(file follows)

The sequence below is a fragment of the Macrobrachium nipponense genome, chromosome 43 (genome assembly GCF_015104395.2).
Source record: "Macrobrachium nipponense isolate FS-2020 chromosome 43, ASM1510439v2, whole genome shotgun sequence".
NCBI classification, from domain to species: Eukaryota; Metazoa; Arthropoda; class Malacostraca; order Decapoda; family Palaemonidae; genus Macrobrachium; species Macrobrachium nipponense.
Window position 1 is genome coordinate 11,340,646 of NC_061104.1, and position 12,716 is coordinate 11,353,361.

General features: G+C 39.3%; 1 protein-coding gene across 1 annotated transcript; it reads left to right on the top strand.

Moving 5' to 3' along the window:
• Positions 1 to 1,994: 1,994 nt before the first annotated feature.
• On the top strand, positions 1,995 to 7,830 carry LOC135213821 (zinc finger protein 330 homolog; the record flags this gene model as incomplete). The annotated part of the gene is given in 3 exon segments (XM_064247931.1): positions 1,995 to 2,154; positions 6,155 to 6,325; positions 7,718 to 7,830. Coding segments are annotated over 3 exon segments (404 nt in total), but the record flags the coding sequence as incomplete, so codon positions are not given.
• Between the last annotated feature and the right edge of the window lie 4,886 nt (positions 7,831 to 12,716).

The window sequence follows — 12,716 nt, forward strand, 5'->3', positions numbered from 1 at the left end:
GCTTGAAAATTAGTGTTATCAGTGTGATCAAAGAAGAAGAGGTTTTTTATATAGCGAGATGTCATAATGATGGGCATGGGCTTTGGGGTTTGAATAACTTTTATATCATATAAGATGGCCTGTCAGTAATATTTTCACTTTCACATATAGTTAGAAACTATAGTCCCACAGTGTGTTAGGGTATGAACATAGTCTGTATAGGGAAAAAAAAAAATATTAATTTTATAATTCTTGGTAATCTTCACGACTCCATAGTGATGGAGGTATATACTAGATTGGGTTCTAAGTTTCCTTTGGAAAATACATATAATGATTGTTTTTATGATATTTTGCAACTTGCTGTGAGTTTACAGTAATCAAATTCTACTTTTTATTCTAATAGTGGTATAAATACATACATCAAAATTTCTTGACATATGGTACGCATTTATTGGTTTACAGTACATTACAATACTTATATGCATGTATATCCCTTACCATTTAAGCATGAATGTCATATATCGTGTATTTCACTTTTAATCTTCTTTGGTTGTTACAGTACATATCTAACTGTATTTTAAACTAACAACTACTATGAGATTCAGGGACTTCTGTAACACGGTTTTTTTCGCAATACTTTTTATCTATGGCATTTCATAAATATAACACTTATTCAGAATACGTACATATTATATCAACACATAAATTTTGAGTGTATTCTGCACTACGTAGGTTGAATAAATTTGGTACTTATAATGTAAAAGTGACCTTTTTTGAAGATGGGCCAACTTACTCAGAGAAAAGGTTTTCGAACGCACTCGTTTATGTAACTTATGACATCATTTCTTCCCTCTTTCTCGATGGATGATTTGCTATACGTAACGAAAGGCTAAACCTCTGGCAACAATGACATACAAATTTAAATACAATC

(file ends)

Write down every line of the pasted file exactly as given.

The sequence below is a fragment of the Macrobrachium nipponense genome, chromosome 43 (genome assembly GCF_015104395.2).
Source record: "Macrobrachium nipponense isolate FS-2020 chromosome 43, ASM1510439v2, whole genome shotgun sequence".
NCBI classification, from domain to species: Eukaryota; Metazoa; Arthropoda; class Malacostraca; order Decapoda; family Palaemonidae; genus Macrobrachium; species Macrobrachium nipponense.
Window position 1 is genome coordinate 11,340,646 of NC_061104.1, and position 12,716 is coordinate 11,353,361.

General features: G+C 39.3%; 1 protein-coding gene across 1 annotated transcript; it reads left to right on the top strand.

Moving 5' to 3' along the window:
• Positions 1 to 1,994: 1,994 nt before the first annotated feature.
• On the top strand, positions 1,995 to 7,830 carry LOC135213821 (zinc finger protein 330 homolog; the record flags this gene model as incomplete). The annotated part of the gene is given in 3 exon segments (XM_064247931.1): positions 1,995 to 2,154; positions 6,155 to 6,325; positions 7,718 to 7,830. Coding segments are annotated over 3 exon segments (404 nt in total), but the record flags the coding sequence as incomplete, so codon positions are not given.
• Between the last annotated feature and the right edge of the window lie 4,886 nt (positions 7,831 to 12,716).

The window sequence follows — 12,716 nt, forward strand, 5'->3', positions numbered from 1 at the left end:
GCTTGAAAATTAGTGTTATCAGTGTGATCAAAGAAGAAGAGGTTTTTTATATAGCGAGATGTCATAATGATGGGCATGGGCTTTGGGGTTTGAATAACTTTTATATCATATAAGATGGCCTGTCAGTAATATTTTCACTTTCACATATAGTTAGAAACTATAGTCCCACAGTGTGTTAGGGTATGAACATAGTCTGTATAGGGAAAAAAAAAAATATTAATTTTATAATTCTTGGTAATCTTCACGACTCCATAGTGATGGAGGTATATACTAGATTGGGTTCTAAGTTTCCTTTGGAAAATACATATAATGATTGTTTTTATGATATTTTGCAACTTGCTGTGAGTTTACAGTAATCAAATTCTACTTTTTATTCTAATAGTGGTATAAATACATACATCAAAATTTCTTGACATATGGTACGCATTTATTGGTTTACAGTACATTACAATACTTATATGCATGTATATCCCTTACCATTTAAGCATGAATGTCATATATCGTGTATTTCACTTTTAATCTTCTTTGGTTGTTACAGTACATATCTAACTGTATTTTAAACTAACAACTACTATGAGATTCAGGGACTTCTGTAACACGGTTTTTTTCGCAATACTTTTTATCTATGGCATTTCATAAATATAACACTTATTCAGAATACGTACATATTATATCAACACATAAATTTTGAGTGTATTCTGCACTACGTAGGTTGAATAAATTTGGTACTTATAATGTAAAAGTGACCTTTTTTGAAGATGGGCCAACTTACTCAGAGAAAAGGTTTTCGAACGCACTCGTTTATGTAACTTATGACATCATTTCTTCCCTCTTTCTCGATGGATGATTTGCTATACGTAACGAAAGGCTAAACCTCTGGCAACAATGACATACAAATTTAAATACAATC